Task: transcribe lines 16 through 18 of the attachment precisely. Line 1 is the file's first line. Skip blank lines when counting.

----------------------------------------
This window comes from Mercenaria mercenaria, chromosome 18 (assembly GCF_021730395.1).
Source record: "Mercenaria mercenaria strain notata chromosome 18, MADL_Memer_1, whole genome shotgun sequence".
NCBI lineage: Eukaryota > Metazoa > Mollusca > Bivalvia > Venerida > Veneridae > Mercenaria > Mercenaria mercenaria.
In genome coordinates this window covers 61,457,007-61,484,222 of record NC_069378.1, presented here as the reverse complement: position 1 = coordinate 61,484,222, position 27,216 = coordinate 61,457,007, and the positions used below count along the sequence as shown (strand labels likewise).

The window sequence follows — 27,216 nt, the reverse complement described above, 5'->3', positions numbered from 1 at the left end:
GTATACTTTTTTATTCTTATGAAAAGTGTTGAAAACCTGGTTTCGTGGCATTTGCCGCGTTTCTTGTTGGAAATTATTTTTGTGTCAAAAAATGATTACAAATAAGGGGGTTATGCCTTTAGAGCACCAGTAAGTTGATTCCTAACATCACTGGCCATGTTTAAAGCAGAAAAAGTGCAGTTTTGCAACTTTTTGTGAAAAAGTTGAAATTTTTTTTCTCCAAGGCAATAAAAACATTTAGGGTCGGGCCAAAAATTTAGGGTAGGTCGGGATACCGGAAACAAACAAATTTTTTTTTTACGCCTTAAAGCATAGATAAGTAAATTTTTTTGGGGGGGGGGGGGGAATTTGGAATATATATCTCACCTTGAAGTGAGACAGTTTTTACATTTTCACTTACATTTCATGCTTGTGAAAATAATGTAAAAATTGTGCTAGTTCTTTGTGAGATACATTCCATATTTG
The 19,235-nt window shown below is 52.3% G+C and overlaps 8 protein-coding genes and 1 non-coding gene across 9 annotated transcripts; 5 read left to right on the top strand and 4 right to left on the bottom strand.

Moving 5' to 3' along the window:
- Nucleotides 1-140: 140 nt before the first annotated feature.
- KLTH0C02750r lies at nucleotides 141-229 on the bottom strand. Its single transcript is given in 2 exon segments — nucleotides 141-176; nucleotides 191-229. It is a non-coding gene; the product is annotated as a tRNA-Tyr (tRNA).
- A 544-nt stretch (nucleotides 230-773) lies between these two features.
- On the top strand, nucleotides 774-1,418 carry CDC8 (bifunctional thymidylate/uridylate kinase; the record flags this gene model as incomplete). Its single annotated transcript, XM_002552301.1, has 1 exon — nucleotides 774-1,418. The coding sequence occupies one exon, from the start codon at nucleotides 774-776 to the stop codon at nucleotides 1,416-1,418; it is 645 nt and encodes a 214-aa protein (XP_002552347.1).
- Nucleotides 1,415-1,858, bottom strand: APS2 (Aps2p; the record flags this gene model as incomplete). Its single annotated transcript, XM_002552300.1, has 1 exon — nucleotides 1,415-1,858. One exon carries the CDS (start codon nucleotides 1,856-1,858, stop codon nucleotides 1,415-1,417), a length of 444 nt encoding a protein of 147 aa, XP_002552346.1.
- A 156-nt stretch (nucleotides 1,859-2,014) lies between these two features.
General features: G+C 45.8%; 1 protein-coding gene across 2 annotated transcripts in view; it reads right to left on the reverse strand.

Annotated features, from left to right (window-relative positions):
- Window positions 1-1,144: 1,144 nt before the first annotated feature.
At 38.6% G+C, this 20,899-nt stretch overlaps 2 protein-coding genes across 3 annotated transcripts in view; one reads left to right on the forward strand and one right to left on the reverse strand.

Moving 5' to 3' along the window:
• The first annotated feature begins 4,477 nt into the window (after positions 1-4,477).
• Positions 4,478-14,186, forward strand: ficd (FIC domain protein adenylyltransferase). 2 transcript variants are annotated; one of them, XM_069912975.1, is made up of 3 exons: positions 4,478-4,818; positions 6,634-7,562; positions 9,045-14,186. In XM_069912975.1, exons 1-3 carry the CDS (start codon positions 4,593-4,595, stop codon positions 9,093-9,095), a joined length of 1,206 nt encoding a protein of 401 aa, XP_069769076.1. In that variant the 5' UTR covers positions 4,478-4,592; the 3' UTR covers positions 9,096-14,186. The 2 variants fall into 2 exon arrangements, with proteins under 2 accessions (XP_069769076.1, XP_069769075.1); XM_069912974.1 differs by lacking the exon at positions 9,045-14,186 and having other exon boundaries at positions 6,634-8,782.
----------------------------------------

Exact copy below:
Annotated features, from left to right (window-relative positions):
- Window positions 1-1,144: 1,144 nt before the first annotated feature.
At 38.6% G+C, this 20,899-nt stretch overlaps 2 protein-coding genes across 3 annotated transcripts in view; one reads left to right on the forward strand and one right to left on the reverse strand.